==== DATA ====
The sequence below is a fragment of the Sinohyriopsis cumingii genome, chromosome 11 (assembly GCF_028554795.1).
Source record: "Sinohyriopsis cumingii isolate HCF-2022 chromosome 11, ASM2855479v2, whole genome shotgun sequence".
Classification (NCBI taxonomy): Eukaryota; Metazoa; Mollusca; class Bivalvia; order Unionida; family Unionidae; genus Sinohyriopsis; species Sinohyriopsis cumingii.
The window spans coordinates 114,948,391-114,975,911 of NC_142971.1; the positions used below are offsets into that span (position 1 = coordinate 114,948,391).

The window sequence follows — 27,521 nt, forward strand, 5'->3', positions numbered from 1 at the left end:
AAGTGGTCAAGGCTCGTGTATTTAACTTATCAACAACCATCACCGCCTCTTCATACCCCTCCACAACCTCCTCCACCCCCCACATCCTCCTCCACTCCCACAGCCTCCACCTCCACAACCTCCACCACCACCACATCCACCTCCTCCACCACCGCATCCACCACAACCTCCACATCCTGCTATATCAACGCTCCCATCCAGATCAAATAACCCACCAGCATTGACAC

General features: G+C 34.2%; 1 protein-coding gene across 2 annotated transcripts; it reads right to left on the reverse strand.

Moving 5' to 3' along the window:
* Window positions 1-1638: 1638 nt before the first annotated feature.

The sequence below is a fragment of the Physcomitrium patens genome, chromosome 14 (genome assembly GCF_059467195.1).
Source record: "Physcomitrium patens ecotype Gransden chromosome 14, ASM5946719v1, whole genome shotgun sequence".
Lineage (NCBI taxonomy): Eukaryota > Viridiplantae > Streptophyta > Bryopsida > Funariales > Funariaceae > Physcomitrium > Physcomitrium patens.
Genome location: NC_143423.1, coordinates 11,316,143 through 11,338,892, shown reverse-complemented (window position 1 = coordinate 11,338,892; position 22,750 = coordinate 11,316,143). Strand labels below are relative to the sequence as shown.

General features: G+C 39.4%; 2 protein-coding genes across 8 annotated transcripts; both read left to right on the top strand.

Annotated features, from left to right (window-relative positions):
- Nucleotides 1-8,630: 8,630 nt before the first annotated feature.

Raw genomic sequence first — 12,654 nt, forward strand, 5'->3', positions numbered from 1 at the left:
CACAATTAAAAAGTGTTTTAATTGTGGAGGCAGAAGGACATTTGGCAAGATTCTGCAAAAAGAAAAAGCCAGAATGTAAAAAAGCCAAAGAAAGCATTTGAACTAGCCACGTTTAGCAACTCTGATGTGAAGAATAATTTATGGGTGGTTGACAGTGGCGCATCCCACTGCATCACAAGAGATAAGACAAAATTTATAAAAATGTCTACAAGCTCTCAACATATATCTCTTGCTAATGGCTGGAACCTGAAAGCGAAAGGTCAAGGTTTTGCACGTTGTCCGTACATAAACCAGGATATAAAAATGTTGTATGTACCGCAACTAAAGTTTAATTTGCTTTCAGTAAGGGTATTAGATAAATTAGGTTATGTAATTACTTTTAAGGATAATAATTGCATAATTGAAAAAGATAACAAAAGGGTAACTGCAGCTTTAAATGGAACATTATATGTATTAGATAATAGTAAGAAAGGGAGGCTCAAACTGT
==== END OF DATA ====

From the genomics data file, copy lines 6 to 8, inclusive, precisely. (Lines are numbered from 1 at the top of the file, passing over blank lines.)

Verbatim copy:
AAGTGGTCAAGGCTCGTGTATTTAACTTATCAACAACCATCACCGCCTCTTCATACCCCTCCACAACCTCCTCCACCCCCCACATCCTCCTCCACTCCCACAGCCTCCACCTCCACAACCTCCACCACCACCACATCCACCTCCTCCACCACCGCATCCACCACAACCTCCACATCCTGCTATATCAACGCTCCCATCCAGATCAAATAACCCACCAGCATTGACAC

General features: G+C 34.2%; 1 protein-coding gene across 2 annotated transcripts; it reads right to left on the reverse strand.

Moving 5' to 3' along the window: